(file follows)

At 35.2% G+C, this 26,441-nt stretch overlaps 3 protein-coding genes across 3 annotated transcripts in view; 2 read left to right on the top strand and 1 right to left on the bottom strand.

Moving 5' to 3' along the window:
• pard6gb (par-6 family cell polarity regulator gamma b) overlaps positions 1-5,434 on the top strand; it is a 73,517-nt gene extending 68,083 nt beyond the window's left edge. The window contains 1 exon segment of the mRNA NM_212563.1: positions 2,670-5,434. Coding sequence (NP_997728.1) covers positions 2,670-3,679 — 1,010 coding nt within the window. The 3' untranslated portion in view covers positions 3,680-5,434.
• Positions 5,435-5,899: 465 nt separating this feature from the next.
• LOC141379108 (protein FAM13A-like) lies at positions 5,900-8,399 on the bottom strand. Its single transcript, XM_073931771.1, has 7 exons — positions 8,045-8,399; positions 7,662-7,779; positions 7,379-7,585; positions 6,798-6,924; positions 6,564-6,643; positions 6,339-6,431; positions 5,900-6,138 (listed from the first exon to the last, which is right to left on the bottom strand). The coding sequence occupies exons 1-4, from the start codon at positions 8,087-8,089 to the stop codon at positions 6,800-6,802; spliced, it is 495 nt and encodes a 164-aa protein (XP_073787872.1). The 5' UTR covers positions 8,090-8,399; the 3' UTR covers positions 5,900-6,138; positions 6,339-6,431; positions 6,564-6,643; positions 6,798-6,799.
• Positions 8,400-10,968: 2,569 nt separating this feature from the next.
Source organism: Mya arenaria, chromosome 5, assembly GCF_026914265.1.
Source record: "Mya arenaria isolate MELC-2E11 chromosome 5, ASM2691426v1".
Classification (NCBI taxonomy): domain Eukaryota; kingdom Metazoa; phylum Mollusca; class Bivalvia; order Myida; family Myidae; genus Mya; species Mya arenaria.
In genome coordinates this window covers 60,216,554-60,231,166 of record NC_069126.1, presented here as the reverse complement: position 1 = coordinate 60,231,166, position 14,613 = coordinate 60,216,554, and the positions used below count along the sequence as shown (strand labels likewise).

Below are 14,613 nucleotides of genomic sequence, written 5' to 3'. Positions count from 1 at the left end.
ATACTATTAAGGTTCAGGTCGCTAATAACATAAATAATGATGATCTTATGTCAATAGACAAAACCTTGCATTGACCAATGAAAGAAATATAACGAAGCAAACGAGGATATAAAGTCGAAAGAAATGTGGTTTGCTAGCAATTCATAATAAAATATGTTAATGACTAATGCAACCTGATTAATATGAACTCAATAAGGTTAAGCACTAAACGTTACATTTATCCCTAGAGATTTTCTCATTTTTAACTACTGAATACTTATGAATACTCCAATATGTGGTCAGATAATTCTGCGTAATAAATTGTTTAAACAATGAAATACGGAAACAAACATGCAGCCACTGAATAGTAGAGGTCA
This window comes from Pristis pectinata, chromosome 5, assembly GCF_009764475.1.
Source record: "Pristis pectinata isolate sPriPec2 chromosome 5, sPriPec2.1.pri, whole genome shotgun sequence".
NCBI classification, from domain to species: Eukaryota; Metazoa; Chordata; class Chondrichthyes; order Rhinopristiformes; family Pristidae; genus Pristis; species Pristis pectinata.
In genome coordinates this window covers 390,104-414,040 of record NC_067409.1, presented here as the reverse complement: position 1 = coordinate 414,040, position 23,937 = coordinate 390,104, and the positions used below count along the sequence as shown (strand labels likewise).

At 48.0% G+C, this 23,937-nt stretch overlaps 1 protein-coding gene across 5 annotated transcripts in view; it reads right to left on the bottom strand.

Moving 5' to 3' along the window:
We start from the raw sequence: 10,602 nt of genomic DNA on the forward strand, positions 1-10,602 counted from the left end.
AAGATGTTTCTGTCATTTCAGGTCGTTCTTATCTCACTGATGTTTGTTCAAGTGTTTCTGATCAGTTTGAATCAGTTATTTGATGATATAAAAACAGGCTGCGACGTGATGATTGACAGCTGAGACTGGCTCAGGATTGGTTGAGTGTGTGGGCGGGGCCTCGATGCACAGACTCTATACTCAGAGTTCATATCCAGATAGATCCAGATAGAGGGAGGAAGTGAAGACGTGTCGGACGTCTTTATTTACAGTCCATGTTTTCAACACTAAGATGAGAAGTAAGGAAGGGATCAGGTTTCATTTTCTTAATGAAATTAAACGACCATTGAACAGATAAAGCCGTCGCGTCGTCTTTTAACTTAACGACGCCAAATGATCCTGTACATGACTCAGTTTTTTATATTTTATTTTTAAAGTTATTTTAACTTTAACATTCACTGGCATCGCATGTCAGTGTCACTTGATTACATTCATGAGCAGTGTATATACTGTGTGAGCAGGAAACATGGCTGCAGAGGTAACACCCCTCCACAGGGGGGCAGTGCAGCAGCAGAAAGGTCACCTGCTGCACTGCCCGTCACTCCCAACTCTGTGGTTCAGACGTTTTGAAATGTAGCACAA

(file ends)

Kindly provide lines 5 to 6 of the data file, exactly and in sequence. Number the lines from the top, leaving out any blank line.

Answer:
• LOC141379108 (protein FAM13A-like) lies at positions 5,900-8,399 on the bottom strand. Its single transcript, XM_073931771.1, has 7 exons — positions 8,045-8,399; positions 7,662-7,779; positions 7,379-7,585; positions 6,798-6,924; positions 6,564-6,643; positions 6,339-6,431; positions 5,900-6,138 (listed from the first exon to the last, which is right to left on the bottom strand). The coding sequence occupies exons 1-4, from the start codon at positions 8,087-8,089 to the stop codon at positions 6,800-6,802; spliced, it is 495 nt and encodes a 164-aa protein (XP_073787872.1). The 5' UTR covers positions 8,090-8,399; the 3' UTR covers positions 5,900-6,138; positions 6,339-6,431; positions 6,564-6,643; positions 6,798-6,799.
• Positions 8,400-10,968: 2,569 nt separating this feature from the next.